Harrisburg White Collar Crimes Attorney
What is a White Collar Crime?
White collar crimes encompass a variety of illegal or suspicious activity for the purpose of financial gain. The penalties for white collar crime convictions can be severe, so it is important that you contact a defense attorney immediately if you have been charged with a white collar offense. Attorney Elisabeth K. H. Pasqualini takes an aggressive approach to every case and can fight fearlessly for you in court. You deserve an attorney who knows how to win, and you can trust Attorney Pasqualini to argue for minimum penalties against an unfair charge.
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What are the Types of White Collar Crimes?
Embezzlement is one of the activities that Pennsylvania may prosecute as a theft, which is the taking or withholding of another person's property without the owner's consent. To prove embezzlement, a prosecutor must show that you:
- Obtained the victim's property through an agreement or as part of your fiduciary duties
- Intentionally failed to perform the agreed-upon services and treated the entrusted property as your own
In most embezzlement cases, the victim has entrusted the property to the defendant for a specific purpose, such as entrusting money to them for the purpose of investment or financial management.
The potential sentence for embezzlement often depends on the value or type of property involved in the theft. For example, theft of property valued at $2,000 or more is usually considered a third degree felony punishable by up to 7 years in prison.
Embezzlement of lesser-valued property may result in misdemeanor charges. For example, theft of property valued at less than $50, between $50 and $200, and between $200 and $2,000 is charged as a third degree misdemeanor, second degree misdemeanor, and first degree misdemeanor, respectively. Be aware that the potential maximum sentence ranges from 1 to 5 years of imprisonment.
Ponzi Schemes and Pyramid Schemes
Pennsylvania’s Unfair Trade Practices and Consumer Protection Law penalizes pyramid schemes, and Pennsylvania’s fraud and white collar crime laws criminalize Ponzi schemes. A pyramid scheme is a plan where a person pays money or some other financial benefit for the chance or opportunity to receive compensation, and a cycle continues as people grow from the pyramid requesting money to be collected but receiving none of the returns.
Pyramids schemes that require more than $25 as an “investment” are illegal in Pennsylvania, and violators are subject to:
- Prison or county jail
- Restitution to victim
- Community service
- Injunction/restraining order
- Revocation of business license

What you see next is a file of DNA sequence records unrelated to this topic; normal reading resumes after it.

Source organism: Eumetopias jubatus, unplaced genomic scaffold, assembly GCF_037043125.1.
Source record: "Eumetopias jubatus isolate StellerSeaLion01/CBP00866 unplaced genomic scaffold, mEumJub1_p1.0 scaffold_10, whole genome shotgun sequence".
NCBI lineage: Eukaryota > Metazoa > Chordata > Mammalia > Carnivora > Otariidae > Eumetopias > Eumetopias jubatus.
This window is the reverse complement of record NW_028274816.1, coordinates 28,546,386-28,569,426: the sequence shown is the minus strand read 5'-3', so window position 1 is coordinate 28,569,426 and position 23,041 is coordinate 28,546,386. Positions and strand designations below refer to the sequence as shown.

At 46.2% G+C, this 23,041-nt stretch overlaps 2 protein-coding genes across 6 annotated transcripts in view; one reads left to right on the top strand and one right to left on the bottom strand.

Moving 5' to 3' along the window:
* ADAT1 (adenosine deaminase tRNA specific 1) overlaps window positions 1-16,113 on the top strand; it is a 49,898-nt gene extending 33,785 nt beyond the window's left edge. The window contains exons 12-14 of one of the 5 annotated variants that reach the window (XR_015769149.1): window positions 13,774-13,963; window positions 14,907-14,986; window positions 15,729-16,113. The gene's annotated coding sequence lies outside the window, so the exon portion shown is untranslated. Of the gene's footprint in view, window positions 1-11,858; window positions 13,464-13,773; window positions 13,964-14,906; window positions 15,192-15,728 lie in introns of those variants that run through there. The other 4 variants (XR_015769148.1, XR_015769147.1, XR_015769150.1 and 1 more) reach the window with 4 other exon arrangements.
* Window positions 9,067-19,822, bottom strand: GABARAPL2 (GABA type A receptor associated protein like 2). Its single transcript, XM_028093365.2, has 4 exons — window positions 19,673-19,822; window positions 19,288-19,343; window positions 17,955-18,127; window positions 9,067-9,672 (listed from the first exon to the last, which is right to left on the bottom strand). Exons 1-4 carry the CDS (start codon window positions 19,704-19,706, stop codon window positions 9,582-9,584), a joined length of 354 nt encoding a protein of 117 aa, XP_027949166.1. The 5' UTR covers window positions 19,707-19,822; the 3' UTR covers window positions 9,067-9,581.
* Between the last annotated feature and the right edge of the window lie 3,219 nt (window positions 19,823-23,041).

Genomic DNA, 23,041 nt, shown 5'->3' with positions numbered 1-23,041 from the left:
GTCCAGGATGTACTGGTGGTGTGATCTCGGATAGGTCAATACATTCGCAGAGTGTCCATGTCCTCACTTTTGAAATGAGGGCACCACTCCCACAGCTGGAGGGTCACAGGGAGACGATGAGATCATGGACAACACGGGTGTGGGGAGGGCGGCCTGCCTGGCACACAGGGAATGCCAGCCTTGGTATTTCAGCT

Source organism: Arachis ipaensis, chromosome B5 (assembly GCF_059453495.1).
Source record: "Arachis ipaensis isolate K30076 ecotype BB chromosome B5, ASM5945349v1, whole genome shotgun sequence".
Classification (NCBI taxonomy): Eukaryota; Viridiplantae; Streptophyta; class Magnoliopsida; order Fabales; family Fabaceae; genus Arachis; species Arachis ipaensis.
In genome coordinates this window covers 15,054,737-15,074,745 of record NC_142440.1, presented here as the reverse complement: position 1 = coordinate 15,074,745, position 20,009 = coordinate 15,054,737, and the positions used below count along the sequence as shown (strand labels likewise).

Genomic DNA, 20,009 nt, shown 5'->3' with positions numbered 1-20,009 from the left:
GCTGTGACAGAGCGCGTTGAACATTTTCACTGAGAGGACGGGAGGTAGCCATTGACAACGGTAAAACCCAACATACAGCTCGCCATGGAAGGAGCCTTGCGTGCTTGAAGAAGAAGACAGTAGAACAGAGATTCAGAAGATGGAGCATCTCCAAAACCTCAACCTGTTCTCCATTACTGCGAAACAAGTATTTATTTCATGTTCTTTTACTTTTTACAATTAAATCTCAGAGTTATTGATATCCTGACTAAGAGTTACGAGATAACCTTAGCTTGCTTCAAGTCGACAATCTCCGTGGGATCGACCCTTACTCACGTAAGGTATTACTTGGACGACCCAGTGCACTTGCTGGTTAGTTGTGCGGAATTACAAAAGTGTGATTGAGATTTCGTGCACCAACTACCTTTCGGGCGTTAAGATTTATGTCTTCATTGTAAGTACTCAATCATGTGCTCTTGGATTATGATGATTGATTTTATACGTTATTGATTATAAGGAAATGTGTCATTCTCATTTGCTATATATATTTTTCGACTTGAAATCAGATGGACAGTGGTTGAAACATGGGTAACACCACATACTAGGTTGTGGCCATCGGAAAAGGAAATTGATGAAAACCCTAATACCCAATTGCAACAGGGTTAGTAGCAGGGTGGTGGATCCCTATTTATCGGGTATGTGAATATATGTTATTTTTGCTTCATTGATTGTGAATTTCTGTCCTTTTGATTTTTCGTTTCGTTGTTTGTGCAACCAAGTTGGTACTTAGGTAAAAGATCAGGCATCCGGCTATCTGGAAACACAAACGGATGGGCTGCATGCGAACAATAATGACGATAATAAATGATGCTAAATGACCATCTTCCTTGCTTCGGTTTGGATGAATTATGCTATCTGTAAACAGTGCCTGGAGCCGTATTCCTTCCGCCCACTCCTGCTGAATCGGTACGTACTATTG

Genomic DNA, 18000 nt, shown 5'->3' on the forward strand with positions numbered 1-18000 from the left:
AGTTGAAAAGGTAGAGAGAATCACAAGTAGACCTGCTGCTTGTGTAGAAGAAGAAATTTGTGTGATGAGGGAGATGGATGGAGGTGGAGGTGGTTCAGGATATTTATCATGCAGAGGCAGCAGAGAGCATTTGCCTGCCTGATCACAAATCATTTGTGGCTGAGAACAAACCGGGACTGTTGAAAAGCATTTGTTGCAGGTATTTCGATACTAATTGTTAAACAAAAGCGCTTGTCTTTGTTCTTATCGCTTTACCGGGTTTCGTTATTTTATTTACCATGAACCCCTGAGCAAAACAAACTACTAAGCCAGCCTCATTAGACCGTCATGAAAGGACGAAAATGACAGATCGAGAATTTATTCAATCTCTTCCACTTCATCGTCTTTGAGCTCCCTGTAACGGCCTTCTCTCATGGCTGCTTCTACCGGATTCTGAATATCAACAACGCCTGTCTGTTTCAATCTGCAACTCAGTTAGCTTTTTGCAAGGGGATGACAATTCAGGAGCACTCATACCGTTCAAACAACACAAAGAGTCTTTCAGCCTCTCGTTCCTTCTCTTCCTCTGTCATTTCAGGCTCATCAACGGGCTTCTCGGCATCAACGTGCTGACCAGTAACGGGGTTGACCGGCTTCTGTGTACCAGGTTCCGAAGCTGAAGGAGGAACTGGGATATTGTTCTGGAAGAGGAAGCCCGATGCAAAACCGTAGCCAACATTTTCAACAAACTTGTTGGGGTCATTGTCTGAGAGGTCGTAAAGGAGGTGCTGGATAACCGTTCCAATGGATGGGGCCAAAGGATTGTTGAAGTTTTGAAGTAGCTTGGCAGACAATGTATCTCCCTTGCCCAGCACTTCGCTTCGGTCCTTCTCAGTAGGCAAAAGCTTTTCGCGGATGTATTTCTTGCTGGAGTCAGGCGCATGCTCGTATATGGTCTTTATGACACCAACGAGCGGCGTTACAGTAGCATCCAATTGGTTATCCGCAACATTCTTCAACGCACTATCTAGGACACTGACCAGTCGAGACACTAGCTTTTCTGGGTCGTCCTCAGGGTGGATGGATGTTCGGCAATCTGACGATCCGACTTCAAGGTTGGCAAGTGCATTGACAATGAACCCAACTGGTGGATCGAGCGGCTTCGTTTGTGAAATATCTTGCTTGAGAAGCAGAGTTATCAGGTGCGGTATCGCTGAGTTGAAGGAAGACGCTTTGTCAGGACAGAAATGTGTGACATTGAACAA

- Freezing of business assets
A Ponzi scheme is a fraudulent plan where newer contributions are used to pay early members to make it appear as though there are major earnings, falsely luring small investors into large risks. Ponzi schemes are generally prosecuted as federal crimes but can be prosecuted as state crimes under fraud.
In Pennsylvania, a person is guilty of insurance fraud if they act "with the intent to defraud" another person, whether it be an agency, insurer, or self-insured individual. More specifically, you commit insurance fraud by:
- Knowingly and intentionally supplying false, incomplete, or misleading information concerning any fact material to your claim
- Knowingly engaging in unlicensed agent, broker, or unauthorized-insurer activities with the intent to defraud an insurer, a self-insured or the public
- Knowingly benefiting, directly or indirectly, from the proceeds derived from an insurance fraud violation due to the assistance, conspiracy, or urging of any person.
Most insurance fraud offenses are felonies of the third degree punishable by up to 7 years in prison and/or a fine of up to $15,000. A conviction for a misdemeanor of the first degree, on the other hand, is generally subject to a less severe sentence of up to 5 years in prison and/or a fine of up to $10,000.
Depending on your case, you might also be subject to civil penalties of up to $5,000 for the first violation, $10,000 for the second violation, and $15,000 for subsequent violations, paid to the prosecuting authority, who may also be awarded court costs and reasonable attorney fees.
Charged with a White Collar Crime?
White collar crime charges can be complex to navigate, as even the smallest financial detail of your situation may influence the severity of your case. An experienced theft and white collar crimes attorney at EKHP Law, LLC can help defend your case in court and fight aggressively for minimum penalties.
Contact EKHP Law, LLC today at (717) 674-2811 to schedule your free consultation.
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Vigilance & Determination
Attorney Pasqualini is fiercely passionate and will always exercise her due diligence when fighting for clients.
Honor & Respect
We are all accountable and equal under the rule of law and Attorney Pasqualini will always conduct herself with integrity and honesty.
Attorney Pasqualini is very attentive and conscientious of her clients' time and needs.
Strong Litigation Experience
Attorney Pasqualini will always stand up and fight assertively for her clients in the courtroom.